- Historic Sites
Is This Any Way To Ruin A Railroad?
You bet it is, say the railway moguls, who in fifty years almost managed to get rid of the “passenger element.” Then a freshman senator derailed them with a plan to keep the clay coaches rolling
Februrary 1968 | Volume 19, Issue 2
The effect of this caveat on the C.N. was remarkable. If it was stuck with a passenger business, by Heaven, it would try to make it pay. Fares were slashed—first experimentally and then all over the dominion—as much as fifty per cent. Modern trains began to move on faster schedules; tickets were offered by mail and on credit; a Car-Go-Rail plan enabled passengers to take their automobiles and find them, freshly washed, at their destination. The public flocked aboard the C.N. trains, especially the Rapido, which runs from Montreal to Toronto.
The Rapido went into service in October, 1965, and at once became the fastest intercity train in North America, running the 335 miles in five hours, which was eighty-five minutes faster than the train it had replaced. A first-class ticket, which included an excellent dinner, was fifteen dollars; a coach seat cost eight dollars; the combination of comfort, service, and dependability proved so popular that it soon became necessary to reserve space a week in advance. (By contrast, the New York Central’s Chicagoan takes six hours to run the same distance from Cleveland to Chicago; first-class costs $25.74; coach is $16.25; all meals are extra; and there is no rush to clamber aboard the train.)
The C.N. has now announced that the Rapido will in turn be replaced by five turbine-powered trains, built of aluminum and specially designed to ride smoothly at speeds up to one hundred and sixty miles an hour, further reducing the time of the TorontoMontreal run to four hours. Moreover, the railroad is confident that these turbo-trains will make the C.N.’s passenger service profitable by 1970.
Was there here a lesson for American railroad executives? Or could they learn anything from the resounding success of the Japanese Tokaido line, which shoots a handsome train called the Bullet 320 miles between Tokyo and Osaka in three hours? Possibly; but the chief executive officers of the great American railroad companies have on their minds more exigent matters than the performance of passenger trains in foreign countries. They delegated the task of drafting the report for President Johnson to their general counsels and the Association of American Railroads.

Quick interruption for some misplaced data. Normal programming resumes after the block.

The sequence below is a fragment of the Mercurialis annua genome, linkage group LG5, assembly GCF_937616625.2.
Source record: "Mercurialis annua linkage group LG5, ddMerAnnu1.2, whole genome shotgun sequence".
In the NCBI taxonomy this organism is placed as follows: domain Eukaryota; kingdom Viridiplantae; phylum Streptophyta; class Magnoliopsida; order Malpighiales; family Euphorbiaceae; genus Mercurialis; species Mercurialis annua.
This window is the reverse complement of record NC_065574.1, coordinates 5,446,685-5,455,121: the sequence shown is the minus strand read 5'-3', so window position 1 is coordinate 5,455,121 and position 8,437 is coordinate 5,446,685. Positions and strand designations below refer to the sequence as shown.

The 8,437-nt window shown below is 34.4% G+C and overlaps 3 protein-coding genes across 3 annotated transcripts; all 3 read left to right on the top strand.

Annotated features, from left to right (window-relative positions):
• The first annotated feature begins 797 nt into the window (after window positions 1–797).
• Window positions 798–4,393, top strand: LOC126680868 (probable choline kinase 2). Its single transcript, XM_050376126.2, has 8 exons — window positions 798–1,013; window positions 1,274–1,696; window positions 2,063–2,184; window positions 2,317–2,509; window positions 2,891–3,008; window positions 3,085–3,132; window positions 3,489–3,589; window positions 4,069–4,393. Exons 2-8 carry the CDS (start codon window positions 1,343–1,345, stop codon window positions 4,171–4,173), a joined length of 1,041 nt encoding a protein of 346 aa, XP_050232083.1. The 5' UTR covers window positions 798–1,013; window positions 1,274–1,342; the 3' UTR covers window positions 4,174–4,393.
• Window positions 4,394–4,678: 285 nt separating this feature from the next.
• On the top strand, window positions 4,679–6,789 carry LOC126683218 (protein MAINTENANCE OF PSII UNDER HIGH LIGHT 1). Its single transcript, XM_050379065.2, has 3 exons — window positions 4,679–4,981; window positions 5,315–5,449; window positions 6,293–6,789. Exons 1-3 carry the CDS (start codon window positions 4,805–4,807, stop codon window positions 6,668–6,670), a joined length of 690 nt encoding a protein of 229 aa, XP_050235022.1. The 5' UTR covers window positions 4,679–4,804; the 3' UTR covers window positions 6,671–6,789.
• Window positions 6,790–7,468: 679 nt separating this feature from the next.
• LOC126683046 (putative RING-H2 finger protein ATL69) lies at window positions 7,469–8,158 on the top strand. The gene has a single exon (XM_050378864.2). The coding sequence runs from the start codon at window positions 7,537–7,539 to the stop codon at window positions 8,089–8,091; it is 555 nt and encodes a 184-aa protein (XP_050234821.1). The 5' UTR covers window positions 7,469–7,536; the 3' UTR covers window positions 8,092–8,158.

In due course the report (“On the Intercity Rail Passenger Train Situation, and Certain Other Railroad Problems”) was approved, neatly typed, and, on January 5, 1966, delivered to the White House. It was a pedestrian document; a rambling recapitulation of all the industry’s fancied grievances against regulators, tax assessors, tax legislators, competitors, and the architects of the so-called federal transportation policy; and yet, as the months passed and their report provoked no official reaction, the railroad men bridled. They believed they had proffered substantial pledges and had also suggested, discreetly, that their posture on fundamental issues was radically altered. Why then were their tenders ignored?
In the face of a frosty silence at the White House, the railroad men themselves made public their revolutionary about-face. It was that they no longer insisted on the absurd estimate of the mythical passenger deficit computed by the commission’s formula (which in 1965 amounted to $421,000,000); they now admitted that their actual out-of-pocket losses amounted to only $44,000,000. (Even this estimate is probably exaggerated.) The broad implication was that any administration which wished to preserve the passenger service in its status quo, and which at the same time was paying out zillions of dollars of federal funds to build highways and to subsidize airlines, could easily afford to pick up the tab for such a trivial deficit.
But the White House declined to jump at the bait. Obviously the report was not the “imaginative solution” to the rail passenger service problem that President Johnson had sought.
On October 3, 1966, one year after the High-Speed Ground Transportation Act had been signed, Senator Pell was pleased to invite the attention of his colleagues to a report of what had been done to improve the rail passenger service in the Northeast Corridor. Some brave first steps had been taken.
A program of research and development had been launched, with emphasis on railroad technology but geared to explore some fairly unconventional highspeed systems as well. Experimental cars were to be built, crammed with hundreds of electronic sensors and other delicate instrumentation, and set to testing every imaginable aspect of high-speed rail transportation, from the depth of ballast in the roadbed to the interaction of pantograph and catenary in the overhead grid of electric cables; this time nothing was to be left to chance or guesswork.
The lessons of all this belated research were to be embodied in three demonstration projects. One is designed to explore the feasibility of hauling passengers and their automobiles, in specially designed double-decked railroad cars, from Alexandria to Jacksonville over the tracks of the Seaboard Coast Line. Once on board the train, passengers will be able to get out of their automobiles, stroll about, leave their children to romp in supervised play areas, relax in a lounge car, watch television, and eat in a cafeteria car. The trip will take about twelve hours. The demonstration is to begin sometime this year.
The other two demonstration projects were, of course, designed to speed and otherwise improve rail travel in the Northeast Corridor; and in these Senator Pell could take an almost paternal pride. Both projects are scheduled to be in experimental operation early this year.